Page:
Are you guilty of ‘unconscious gender bias’ in your recruitment adverts?

The sector most likely to use female-skewed wording was social care, even at senior job levels

Totaljobs has released survey findings that reveal how Britain’s recruiters and employers are risking their diversity by using unconscious gender-biased language in their job adverts.

The study into recruitment advertising language in the UK is the largest of its kind carried out to date. Over 76,000 jobs adverts in the UK were analysed in a period of six weeks, with the results showing how employers were unconsciously building bias into their talent searches by relying on gender-based language to describe ideal candidates.

Totaljobs found that, on average, a job advert contained six gender-specific words. Recruiters and employers who are keen to tackle the issue and improve the diversity of their job advertising can use the new Gender Bias Decoder, which has been created by the job board.

This will automatically scan recruitment documents, such as job descriptions, CVs and even emails, to flag up unintentional bias.

What sort of words are identified with a specific gender? Male-biased words include lead, analyse, competitive, active and confident; female-biased words include: support, responsible, understanding, committed and dependable.

At extreme ends of the spectrum, a job advert for a senior revenue manager contained 67 male-coding words, and a residential worker contained 46 female-coding words.

The research also discovered that adverts and descriptions for more senior positions tended to have a male bias. As an example, ads with words such as ‘partner’ or ‘director’ in the title had a 22 per cent skew towards unintentional bias.

The gender bias also exists at a junior level. Job titles with ‘assistant’ in them were associated with a female bias of 58 per cent, while industries that tended to use male-coded words included consulting at 68 per cent, sales at 63 per cent, and IT at 52 per cent.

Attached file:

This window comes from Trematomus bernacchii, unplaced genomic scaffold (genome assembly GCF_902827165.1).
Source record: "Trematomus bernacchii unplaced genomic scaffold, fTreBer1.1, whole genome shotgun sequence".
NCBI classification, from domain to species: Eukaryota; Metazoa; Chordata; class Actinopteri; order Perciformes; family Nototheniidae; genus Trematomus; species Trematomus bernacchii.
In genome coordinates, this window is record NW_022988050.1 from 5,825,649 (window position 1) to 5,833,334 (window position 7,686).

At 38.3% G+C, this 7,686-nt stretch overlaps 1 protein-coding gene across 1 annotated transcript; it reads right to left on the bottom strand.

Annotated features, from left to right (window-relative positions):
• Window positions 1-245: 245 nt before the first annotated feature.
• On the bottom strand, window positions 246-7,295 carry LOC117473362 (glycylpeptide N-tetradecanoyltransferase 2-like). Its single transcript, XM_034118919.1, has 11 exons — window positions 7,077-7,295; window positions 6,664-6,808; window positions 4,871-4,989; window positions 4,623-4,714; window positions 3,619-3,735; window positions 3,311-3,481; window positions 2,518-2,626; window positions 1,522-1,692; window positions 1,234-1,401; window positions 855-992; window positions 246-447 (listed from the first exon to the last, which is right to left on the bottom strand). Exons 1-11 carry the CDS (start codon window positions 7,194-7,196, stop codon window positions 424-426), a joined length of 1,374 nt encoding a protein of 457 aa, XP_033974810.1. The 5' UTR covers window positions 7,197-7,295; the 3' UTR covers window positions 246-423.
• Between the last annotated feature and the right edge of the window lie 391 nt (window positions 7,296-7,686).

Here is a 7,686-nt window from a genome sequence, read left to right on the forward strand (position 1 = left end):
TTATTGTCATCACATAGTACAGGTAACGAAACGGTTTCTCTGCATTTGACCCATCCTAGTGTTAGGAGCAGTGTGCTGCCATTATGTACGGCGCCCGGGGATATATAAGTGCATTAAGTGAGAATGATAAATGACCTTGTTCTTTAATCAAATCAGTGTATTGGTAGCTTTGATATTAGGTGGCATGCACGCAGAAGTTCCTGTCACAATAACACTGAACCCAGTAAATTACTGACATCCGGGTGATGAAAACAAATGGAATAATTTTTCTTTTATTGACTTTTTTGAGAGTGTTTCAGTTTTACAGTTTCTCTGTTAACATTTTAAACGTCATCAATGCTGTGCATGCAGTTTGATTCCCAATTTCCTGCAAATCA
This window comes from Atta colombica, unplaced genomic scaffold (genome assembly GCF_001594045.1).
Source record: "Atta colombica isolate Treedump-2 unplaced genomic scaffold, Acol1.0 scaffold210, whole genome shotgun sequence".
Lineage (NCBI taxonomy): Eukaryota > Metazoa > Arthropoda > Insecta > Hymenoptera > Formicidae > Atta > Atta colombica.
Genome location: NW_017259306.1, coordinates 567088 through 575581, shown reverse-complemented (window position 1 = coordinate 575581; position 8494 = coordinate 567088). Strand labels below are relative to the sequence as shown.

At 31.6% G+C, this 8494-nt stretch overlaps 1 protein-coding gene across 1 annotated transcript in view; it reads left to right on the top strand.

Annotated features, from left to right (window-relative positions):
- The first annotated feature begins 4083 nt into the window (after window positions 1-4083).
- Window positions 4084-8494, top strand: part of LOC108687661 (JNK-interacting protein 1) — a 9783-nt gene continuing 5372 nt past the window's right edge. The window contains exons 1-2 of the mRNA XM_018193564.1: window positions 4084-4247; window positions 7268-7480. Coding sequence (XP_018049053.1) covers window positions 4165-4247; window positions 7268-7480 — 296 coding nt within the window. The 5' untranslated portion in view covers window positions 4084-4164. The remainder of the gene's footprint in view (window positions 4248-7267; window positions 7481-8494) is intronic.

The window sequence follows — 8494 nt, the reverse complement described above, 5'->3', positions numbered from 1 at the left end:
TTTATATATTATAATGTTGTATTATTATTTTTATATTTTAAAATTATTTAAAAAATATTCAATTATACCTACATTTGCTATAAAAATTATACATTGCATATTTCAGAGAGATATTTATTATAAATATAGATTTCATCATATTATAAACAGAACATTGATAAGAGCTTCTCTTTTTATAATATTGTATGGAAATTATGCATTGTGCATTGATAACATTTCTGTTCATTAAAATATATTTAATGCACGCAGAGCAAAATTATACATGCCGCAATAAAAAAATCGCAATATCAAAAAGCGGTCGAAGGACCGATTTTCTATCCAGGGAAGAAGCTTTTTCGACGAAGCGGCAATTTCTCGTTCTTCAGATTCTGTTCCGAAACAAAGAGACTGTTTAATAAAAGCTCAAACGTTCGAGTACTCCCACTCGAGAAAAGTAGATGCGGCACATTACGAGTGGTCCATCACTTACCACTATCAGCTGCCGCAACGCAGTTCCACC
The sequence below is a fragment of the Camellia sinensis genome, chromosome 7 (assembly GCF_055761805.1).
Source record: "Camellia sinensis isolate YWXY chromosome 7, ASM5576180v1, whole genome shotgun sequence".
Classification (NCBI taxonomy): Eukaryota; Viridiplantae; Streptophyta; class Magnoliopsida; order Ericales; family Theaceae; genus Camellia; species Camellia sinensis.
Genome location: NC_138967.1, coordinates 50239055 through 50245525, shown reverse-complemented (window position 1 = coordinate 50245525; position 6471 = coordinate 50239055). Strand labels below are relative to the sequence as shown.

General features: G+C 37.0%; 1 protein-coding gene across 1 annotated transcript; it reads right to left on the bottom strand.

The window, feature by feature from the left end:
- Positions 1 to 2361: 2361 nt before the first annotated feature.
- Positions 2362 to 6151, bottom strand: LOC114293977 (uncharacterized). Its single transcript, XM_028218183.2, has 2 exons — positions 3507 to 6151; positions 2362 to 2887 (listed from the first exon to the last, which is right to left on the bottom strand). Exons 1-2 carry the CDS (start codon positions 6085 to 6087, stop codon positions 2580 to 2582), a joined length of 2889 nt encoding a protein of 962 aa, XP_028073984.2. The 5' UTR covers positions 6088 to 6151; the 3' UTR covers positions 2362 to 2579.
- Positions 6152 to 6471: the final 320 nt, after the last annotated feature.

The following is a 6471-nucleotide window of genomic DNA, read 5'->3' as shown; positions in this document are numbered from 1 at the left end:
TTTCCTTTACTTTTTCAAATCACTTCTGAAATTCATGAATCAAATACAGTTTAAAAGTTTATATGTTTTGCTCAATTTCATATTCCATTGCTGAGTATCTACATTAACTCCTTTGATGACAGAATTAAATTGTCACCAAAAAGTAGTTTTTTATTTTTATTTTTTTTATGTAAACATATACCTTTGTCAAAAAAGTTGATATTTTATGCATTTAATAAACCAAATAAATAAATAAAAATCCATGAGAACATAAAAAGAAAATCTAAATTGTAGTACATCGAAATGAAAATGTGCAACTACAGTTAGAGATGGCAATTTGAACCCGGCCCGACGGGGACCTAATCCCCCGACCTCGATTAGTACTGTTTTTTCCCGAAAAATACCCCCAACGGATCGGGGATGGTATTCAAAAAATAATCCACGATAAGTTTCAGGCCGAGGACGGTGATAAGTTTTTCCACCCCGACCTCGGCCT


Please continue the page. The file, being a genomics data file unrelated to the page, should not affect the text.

The sector most likely to use female-skewed wording was social care, even at senior job levels. Similarly, STEM roles were highly likely to use male-coded language, despite the sector working hard to get more women into science, technology or engineering roles.

This could help to explain why STEM roles are still struggling to attract women, with unconscious bias being displayed from the very first point that a potential candidate gets a chance to engage with the employer.

Sectors that tended to unconsciously use female bias wording included sports and fitness, education, customer services, and marketing. Interestingly, however, the IT industry came very close to providing relative gender equality in its wording choices.

The study reveals a fascinating insight into how good efforts to promote diversity across businesses can easily be undermined at the very first hurdle.

The unconscious nature of these gender bias decisions means that a very concerted effort needs to be made to effect real change and to ensure that diversity becomes a reality at every level of the organisation.

Only then can the benefits of a truly diverse workforce be enjoyed and experienced by modern employers. You can try the Gender Bias Decoder tool online at

Use it to analyse the job advertisements and descriptions used within your own organisation for an instant assessment of unconscious gender bias contained in the language used.

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